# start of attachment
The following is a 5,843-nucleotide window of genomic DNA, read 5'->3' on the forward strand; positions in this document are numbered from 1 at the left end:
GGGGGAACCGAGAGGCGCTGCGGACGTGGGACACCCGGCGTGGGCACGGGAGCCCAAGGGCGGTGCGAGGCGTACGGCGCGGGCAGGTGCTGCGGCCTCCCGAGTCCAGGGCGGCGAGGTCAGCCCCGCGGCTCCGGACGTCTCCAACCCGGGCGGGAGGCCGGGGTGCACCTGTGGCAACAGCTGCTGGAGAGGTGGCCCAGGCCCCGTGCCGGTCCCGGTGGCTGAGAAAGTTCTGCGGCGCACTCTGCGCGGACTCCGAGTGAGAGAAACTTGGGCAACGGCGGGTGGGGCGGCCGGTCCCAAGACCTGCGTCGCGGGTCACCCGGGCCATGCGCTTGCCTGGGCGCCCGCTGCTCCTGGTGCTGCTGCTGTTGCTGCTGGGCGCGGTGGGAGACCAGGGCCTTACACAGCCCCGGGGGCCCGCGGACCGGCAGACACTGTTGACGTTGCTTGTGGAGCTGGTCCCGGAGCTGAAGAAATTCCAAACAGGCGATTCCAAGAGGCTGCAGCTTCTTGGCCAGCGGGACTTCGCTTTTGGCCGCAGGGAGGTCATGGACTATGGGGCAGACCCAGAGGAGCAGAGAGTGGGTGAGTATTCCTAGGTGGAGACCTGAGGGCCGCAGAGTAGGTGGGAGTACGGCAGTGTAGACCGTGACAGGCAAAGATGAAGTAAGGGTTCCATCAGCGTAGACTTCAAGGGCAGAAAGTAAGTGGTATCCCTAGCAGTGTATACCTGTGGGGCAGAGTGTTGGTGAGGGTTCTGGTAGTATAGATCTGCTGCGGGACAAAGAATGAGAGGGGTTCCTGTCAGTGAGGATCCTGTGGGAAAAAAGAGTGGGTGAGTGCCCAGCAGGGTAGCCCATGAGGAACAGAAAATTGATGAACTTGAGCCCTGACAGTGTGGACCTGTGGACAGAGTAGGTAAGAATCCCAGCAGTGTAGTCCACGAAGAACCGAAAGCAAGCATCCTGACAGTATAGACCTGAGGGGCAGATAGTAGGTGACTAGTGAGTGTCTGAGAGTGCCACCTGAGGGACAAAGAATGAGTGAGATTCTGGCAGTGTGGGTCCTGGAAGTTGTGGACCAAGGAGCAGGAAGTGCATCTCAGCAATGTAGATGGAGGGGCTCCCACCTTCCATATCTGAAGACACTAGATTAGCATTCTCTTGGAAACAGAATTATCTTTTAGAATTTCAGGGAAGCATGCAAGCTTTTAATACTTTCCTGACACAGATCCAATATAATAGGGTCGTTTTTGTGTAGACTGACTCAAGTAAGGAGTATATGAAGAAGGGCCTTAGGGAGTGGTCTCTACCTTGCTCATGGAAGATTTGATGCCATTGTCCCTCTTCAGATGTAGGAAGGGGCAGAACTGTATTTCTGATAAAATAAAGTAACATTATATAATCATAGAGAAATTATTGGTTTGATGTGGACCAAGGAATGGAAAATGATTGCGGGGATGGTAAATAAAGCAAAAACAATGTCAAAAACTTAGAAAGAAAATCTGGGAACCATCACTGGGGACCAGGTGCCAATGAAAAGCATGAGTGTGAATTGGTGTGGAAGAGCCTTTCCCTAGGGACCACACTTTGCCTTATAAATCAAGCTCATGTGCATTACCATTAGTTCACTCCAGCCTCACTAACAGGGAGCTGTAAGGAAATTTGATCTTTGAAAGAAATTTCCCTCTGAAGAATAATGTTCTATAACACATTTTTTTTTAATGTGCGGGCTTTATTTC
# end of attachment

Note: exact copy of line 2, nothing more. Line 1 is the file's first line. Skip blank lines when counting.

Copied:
GGGGGAACCGAGAGGCGCTGCGGACGTGGGACACCCGGCGTGGGCACGGGAGCCCAAGGGCGGTGCGAGGCGTACGGCGCGGGCAGGTGCTGCGGCCTCCCGAGTCCAGGGCGGCGAGGTCAGCCCCGCGGCTCCGGACGTCTCCAACCCGGGCGGGAGGCCGGGGTGCACCTGTGGCAACAGCTGCTGGAGAGGTGGCCCAGGCCCCGTGCCGGTCCCGGTGGCTGAGAAAGTTCTGCGGCGCACTCTGCGCGGACTCCGAGTGAGAGAAACTTGGGCAACGGCGGGTGGGGCGGCCGGTCCCAAGACCTGCGTCGCGGGTCACCCGGGCCATGCGCTTGCCTGGGCGCCCGCTGCTCCTGGTGCTGCTGCTGTTGCTGCTGGGCGCGGTGGGAGACCAGGGCCTTACACAGCCCCGGGGGCCCGCGGACCGGCAGACACTGTTGACGTTGCTTGTGGAGCTGGTCCCGGAGCTGAAGAAATTCCAAACAGGCGATTCCAAGAGGCTGCAGCTTCTTGGCCAGCGGGACTTCGCTTTTGGCCGCAGGGAGGTCATGGACTATGGGGCAGACCCAGAGGAGCAGAGAGTGGGTGAGTATTCCTAGGTGGAGACCTGAGGGCCGCAGAGTAGGTGGGAGTACGGCAGTGTAGACCGTGACAGGCAAAGATGAAGTAAGGGTTCCATCAGCGTAGACTTCAAGGGCAGAAAGTAAGTGGTATCCCTAGCAGTGTATACCTGTGGGGCAGAGTGTTGGTGAGGGTTCTGGTAGTATAGATCTGCTGCGGGACAAAGAATGAGAGGGGTTCCTGTCAGTGAGGATCCTGTGGGAAAAAAGAGTGGGTGAGTGCCCAGCAGGGTAGCCCATGAGGAACAGAAAATTGATGAACTTGAGCCCTGACAGTGTGGACCTGTGGACAGAGTAGGTAAGAATCCCAGCAGTGTAGTCCACGAAGAACCGAAAGCAAGCATCCTGACAGTATAGACCTGAGGGGCAGATAGTAGGTGACTAGTGAGTGTCTGAGAGTGCCACCTGAGGGACAAAGAATGAGTGAGATTCTGGCAGTGTGGGTCCTGGAAGTTGTGGACCAAGGAGCAGGAAGTGCATCTCAGCAATGTAGATGGAGGGGCTCCCACCTTCCATATCTGAAGACACTAGATTAGCATTCTCTTGGAAACAGAATTATCTTTTAGAATTTCAGGGAAGCATGCAAGCTTTTAATACTTTCCTGACACAGATCCAATATAATAGGGTCGTTTTTGTGTAGACTGACTCAAGTAAGGAGTATATGAAGAAGGGCCTTAGGGAGTGGTCTCTACCTTGCTCATGGAAGATTTGATGCCATTGTCCCTCTTCAGATGTAGGAAGGGGCAGAACTGTATTTCTGATAAAATAAAGTAACATTATATAATCATAGAGAAATTATTGGTTTGATGTGGACCAAGGAATGGAAAATGATTGCGGGGATGGTAAATAAAGCAAAAACAATGTCAAAAACTTAGAAAGAAAATCTGGGAACCATCACTGGGGACCAGGTGCCAATGAAAAGCATGAGTGTGAATTGGTGTGGAAGAGCCTTTCCCTAGGGACCACACTTTGCCTTATAAATCAAGCTCATGTGCATTACCATTAGTTCACTCCAGCCTCACTAACAGGGAGCTGTAAGGAAATTTGATCTTTGAAAGAAATTTCCCTCTGAAGAATAATGTTCTATAACACATTTTTTTTTAATGTGCGGGCTTTATTTC